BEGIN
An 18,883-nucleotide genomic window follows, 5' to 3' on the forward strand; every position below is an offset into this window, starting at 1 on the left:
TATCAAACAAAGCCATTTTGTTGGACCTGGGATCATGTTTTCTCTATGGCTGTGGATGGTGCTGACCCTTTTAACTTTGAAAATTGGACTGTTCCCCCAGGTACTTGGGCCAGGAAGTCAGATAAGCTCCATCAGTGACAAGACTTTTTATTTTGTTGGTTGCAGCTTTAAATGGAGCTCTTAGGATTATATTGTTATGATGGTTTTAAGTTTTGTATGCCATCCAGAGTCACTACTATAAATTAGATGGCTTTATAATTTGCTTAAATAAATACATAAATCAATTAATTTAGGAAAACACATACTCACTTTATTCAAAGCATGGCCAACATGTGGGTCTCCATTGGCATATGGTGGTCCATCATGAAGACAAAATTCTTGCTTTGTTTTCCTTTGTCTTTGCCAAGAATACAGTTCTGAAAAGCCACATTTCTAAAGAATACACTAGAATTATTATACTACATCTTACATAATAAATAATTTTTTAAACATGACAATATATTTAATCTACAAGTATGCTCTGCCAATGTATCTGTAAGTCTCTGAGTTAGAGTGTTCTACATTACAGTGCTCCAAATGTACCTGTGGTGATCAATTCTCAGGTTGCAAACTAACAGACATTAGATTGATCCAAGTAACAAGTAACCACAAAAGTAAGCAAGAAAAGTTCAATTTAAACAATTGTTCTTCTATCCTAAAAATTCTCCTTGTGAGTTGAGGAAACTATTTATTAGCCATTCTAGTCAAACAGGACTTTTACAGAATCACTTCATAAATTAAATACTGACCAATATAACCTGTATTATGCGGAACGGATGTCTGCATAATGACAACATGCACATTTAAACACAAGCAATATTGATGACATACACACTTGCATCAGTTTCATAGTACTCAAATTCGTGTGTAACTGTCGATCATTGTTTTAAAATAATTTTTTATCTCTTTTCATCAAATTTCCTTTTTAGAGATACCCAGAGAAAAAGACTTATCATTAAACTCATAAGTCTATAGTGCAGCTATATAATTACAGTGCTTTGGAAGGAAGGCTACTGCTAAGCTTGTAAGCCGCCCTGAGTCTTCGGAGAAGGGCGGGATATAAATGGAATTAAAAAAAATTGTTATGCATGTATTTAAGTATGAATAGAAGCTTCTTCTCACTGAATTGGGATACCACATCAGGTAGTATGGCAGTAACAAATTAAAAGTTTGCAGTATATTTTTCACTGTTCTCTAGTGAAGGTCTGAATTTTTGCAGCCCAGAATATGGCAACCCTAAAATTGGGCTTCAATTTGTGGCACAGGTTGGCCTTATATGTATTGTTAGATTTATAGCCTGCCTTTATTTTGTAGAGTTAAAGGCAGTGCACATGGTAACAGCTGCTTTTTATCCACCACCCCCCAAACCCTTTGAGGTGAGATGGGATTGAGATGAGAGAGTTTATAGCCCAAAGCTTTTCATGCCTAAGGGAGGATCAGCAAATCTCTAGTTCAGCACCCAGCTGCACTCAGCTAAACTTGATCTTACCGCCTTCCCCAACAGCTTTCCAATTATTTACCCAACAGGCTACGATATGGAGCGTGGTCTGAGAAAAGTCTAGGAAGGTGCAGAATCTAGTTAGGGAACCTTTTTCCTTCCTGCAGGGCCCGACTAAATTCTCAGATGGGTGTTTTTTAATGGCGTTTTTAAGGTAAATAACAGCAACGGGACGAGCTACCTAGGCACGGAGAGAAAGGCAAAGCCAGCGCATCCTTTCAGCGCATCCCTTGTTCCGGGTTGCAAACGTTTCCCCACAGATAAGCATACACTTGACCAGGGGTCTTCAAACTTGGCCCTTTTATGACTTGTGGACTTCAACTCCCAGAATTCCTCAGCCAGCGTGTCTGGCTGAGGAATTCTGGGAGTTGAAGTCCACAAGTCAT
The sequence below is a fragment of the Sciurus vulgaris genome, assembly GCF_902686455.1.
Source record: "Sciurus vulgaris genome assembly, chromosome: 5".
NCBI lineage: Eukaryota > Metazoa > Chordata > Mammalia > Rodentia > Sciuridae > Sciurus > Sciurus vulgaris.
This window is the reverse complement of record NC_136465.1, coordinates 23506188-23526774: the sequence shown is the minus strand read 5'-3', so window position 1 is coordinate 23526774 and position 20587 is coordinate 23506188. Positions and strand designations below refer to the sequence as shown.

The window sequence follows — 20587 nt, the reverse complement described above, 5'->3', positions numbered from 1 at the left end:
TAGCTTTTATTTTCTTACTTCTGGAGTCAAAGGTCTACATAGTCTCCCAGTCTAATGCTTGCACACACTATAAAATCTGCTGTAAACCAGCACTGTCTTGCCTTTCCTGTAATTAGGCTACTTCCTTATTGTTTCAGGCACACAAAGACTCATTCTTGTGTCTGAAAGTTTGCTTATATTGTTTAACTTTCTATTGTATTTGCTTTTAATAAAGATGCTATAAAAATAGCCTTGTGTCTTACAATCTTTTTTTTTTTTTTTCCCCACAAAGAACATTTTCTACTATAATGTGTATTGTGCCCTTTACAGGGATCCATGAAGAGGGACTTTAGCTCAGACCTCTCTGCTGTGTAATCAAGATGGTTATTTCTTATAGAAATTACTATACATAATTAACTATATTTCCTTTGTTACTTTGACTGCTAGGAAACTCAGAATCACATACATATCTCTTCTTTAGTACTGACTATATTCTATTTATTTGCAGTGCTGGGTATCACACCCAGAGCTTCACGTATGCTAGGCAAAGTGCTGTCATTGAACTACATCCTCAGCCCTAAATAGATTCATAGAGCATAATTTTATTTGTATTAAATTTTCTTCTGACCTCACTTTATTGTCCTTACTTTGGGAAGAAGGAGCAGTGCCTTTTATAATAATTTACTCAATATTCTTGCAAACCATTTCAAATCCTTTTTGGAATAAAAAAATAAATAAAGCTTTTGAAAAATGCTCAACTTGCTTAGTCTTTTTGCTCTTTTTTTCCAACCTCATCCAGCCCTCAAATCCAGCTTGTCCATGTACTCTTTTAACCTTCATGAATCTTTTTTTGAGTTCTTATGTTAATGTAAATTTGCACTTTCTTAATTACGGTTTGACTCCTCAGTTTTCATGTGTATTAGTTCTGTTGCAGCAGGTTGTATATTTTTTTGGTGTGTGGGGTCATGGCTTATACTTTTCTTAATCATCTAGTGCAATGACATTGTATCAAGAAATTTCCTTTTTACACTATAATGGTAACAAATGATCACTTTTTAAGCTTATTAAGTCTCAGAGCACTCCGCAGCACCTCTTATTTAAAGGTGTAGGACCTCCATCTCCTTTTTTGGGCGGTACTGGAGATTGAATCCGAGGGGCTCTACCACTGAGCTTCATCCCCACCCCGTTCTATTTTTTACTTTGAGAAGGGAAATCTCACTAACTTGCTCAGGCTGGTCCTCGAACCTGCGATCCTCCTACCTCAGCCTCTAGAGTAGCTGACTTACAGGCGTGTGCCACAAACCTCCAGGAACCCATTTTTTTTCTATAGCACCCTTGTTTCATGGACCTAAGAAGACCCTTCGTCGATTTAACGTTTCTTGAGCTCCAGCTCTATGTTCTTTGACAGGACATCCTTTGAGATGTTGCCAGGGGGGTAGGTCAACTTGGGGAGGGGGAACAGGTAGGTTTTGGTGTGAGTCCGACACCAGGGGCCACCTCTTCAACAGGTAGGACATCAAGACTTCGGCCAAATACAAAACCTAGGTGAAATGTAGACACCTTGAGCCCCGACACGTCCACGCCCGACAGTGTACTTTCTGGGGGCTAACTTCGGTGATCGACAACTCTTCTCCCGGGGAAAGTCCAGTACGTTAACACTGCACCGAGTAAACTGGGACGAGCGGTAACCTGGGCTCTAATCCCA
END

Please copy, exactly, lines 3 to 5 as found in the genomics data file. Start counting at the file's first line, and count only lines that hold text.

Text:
The sequence below is a fragment of the Sciurus vulgaris genome, assembly GCF_902686455.1.
Source record: "Sciurus vulgaris genome assembly, chromosome: 5".
NCBI lineage: Eukaryota > Metazoa > Chordata > Mammalia > Rodentia > Sciuridae > Sciurus > Sciurus vulgaris.